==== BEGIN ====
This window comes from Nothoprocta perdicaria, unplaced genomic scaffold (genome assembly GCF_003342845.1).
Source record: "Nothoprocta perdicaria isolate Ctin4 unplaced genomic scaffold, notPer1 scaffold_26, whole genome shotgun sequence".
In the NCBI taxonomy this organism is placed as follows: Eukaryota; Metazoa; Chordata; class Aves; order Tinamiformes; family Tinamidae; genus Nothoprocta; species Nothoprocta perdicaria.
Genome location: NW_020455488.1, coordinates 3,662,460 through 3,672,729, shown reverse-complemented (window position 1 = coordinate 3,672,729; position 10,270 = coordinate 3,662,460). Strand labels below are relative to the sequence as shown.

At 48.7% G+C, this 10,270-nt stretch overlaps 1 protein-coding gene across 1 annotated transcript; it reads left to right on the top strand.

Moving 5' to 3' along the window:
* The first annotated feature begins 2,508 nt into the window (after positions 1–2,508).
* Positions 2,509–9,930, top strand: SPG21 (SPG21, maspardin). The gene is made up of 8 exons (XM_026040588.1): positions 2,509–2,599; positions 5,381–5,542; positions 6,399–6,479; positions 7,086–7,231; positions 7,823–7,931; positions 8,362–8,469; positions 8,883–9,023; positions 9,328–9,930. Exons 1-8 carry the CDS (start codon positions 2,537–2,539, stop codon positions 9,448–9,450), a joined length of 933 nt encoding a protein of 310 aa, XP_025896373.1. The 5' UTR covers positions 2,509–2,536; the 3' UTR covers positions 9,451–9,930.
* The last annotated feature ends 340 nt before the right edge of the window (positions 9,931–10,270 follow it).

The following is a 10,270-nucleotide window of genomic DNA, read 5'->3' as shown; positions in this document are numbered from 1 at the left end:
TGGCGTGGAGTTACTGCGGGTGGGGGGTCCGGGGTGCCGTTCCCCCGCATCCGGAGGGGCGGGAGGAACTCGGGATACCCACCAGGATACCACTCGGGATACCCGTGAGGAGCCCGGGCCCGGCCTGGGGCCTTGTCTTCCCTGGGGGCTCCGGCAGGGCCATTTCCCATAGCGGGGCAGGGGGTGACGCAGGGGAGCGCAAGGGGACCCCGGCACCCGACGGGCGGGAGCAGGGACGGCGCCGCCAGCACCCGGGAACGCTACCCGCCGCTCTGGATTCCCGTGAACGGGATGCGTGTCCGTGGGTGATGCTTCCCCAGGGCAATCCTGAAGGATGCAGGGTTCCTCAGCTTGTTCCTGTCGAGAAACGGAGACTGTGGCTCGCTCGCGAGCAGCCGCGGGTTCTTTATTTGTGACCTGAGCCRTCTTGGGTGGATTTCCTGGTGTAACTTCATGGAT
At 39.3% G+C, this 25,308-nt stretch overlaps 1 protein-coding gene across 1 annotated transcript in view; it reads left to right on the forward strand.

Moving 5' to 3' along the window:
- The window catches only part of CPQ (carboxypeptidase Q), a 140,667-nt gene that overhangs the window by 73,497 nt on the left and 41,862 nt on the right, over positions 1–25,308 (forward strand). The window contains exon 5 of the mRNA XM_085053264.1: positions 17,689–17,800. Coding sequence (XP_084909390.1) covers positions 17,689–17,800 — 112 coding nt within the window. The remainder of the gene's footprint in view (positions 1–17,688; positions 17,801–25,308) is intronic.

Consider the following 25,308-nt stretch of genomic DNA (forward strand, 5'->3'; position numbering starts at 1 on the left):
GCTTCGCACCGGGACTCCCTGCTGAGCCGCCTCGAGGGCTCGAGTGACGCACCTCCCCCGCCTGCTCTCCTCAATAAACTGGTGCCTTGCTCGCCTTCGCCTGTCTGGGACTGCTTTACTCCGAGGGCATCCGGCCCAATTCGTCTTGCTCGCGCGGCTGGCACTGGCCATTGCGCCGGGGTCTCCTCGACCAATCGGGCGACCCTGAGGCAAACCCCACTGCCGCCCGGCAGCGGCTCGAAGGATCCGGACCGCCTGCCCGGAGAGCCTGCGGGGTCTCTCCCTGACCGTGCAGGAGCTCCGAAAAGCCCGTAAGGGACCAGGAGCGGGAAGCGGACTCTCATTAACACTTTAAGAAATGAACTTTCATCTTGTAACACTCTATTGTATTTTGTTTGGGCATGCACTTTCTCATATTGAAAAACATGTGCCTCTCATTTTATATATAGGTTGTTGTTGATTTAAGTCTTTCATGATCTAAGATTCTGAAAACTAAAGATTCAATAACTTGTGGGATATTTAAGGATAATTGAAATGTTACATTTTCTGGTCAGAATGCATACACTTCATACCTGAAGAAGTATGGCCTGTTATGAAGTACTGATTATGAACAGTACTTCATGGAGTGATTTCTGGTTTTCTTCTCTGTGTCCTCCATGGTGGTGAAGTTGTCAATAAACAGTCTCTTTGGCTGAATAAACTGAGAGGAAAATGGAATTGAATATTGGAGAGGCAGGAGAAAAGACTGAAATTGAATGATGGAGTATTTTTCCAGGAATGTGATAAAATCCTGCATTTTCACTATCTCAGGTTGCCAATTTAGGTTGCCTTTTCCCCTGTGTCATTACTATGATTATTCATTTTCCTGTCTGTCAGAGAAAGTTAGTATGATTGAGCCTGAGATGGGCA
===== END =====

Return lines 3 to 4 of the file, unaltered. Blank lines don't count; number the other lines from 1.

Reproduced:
In the NCBI taxonomy this organism is placed as follows: Eukaryota; Metazoa; Chordata; class Aves; order Tinamiformes; family Tinamidae; genus Nothoprocta; species Nothoprocta perdicaria.
Genome location: NW_020455488.1, coordinates 3,662,460 through 3,672,729, shown reverse-complemented (window position 1 = coordinate 3,672,729; position 10,270 = coordinate 3,662,460). Strand labels below are relative to the sequence as shown.